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Exoskeleton Boots Could Help People with Mobility Impairments

April 23, 2015

NINR-funded researcher Dr. Gregory Sawicki reported a new invention this month that could make walking easier for patients with mobility impairments caused by stroke or other similar neurological injuries.

Sawicki, of North Carolina State University, and his colleagues developed robotic ankle orthoses that reduce the energy costs of human walking without the use of a power source. These exoskeleton “boots” allowed wearers to increase their walking efficiency by seven percent by way of the spring, ratchet, and clutch engaging in movement similar to an extra tendon.

“Preserving or increasing mobility is extremely important for patients recovering from strokes as well as their families and caregivers,” said NINR Director, Dr. Patricia A. Grady. “Promoting innovation and technology to improve health is a key part of NINR’s mission, and we are proud to support Dr. Sawicki and his team in this important work.”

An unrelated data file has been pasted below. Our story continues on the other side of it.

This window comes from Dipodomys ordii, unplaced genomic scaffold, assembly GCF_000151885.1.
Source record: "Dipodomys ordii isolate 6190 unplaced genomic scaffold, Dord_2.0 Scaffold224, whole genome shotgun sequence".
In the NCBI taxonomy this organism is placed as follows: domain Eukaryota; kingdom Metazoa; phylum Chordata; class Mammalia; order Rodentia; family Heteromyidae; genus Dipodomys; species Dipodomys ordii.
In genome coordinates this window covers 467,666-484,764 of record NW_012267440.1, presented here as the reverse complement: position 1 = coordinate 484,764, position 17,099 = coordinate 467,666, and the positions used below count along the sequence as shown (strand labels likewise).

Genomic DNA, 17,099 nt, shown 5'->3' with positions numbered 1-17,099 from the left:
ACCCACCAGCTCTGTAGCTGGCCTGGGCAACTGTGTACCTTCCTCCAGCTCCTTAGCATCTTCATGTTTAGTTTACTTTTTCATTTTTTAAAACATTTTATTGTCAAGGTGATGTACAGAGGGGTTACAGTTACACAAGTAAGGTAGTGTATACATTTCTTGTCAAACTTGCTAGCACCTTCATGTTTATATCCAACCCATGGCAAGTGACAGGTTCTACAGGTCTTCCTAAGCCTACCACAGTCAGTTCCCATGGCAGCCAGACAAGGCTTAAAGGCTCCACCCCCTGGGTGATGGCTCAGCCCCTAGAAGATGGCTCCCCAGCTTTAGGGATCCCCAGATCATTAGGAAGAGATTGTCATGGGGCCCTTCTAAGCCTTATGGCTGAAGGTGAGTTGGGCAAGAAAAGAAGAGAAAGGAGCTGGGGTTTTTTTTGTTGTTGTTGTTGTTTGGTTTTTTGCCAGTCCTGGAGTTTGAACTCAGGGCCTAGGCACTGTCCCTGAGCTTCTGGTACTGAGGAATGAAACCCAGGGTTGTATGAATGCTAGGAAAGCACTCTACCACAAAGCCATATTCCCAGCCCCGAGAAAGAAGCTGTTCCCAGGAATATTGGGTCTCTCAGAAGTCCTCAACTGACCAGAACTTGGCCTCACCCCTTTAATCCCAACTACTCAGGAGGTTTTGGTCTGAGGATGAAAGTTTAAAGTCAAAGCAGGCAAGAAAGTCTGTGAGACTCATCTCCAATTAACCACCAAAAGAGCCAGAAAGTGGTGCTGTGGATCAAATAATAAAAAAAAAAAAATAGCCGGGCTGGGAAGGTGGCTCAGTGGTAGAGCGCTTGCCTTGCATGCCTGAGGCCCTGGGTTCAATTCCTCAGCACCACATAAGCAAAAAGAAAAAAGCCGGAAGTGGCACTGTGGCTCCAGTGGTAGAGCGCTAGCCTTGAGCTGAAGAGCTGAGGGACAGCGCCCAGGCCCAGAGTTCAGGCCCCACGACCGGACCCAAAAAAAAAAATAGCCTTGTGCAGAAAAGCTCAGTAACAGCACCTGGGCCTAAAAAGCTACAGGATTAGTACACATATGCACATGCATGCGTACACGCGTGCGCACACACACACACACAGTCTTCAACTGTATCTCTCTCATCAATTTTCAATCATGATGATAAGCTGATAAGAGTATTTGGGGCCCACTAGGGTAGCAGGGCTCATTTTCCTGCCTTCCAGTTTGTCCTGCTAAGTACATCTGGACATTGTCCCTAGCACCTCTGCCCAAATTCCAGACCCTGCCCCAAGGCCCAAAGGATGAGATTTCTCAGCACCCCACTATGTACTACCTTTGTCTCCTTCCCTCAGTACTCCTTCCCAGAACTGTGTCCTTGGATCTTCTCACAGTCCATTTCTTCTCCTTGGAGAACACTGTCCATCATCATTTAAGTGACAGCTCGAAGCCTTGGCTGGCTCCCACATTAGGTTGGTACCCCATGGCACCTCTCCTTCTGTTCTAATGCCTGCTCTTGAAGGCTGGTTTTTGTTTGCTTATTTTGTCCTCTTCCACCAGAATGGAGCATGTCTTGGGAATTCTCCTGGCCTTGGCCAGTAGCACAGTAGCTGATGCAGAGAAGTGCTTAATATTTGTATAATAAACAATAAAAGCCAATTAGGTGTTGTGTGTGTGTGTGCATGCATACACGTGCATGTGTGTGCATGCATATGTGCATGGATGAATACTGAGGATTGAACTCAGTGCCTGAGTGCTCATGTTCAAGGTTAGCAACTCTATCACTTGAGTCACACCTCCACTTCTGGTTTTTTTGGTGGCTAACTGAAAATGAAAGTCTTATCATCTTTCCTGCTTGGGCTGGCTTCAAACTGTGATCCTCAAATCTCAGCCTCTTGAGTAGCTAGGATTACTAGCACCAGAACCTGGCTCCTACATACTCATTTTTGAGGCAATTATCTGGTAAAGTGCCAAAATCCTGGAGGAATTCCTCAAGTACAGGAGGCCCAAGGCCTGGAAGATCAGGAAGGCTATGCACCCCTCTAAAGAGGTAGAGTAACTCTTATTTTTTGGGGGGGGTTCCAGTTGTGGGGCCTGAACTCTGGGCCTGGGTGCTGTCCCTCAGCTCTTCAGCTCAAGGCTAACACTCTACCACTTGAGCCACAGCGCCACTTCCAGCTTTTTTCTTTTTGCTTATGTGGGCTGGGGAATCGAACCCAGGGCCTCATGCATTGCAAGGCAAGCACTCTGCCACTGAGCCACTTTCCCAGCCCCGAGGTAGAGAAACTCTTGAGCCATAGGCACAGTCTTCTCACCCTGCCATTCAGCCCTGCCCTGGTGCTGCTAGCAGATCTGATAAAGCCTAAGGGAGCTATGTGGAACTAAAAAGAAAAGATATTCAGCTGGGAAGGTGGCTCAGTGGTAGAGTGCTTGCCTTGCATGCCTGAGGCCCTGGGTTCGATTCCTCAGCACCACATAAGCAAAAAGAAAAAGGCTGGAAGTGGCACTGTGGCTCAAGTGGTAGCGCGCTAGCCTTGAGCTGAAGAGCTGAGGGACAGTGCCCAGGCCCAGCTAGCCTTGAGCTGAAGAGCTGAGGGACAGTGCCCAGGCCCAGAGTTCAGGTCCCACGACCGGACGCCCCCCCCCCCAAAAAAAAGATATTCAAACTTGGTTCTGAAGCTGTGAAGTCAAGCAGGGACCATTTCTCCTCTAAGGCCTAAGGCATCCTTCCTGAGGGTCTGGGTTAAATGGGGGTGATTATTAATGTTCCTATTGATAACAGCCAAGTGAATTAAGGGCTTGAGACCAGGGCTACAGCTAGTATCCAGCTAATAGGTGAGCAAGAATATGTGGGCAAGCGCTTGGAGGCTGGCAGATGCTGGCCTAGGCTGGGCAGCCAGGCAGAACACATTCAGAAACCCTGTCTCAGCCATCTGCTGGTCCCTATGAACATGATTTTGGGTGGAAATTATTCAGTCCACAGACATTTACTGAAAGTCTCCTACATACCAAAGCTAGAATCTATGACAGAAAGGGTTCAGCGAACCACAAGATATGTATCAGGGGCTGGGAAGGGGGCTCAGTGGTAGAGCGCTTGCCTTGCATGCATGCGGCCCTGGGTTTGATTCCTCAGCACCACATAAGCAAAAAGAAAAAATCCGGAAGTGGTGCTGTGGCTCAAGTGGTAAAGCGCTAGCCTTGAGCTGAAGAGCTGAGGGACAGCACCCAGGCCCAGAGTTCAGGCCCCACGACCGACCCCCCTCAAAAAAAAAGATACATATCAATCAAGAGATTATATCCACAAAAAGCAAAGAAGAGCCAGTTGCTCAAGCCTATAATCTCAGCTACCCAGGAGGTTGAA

The report on the boot, published in Nature on April 1, was co-authored by Dr. Sawicki and Dr. Steven H. Collins from Carnegie Mellon University. Although the initial invention is still a prototype, both engineers are hopeful about what future models might accomplish for patients of all ages.   

To view the full report, visit:

Photo Credit: Stephen Thrift

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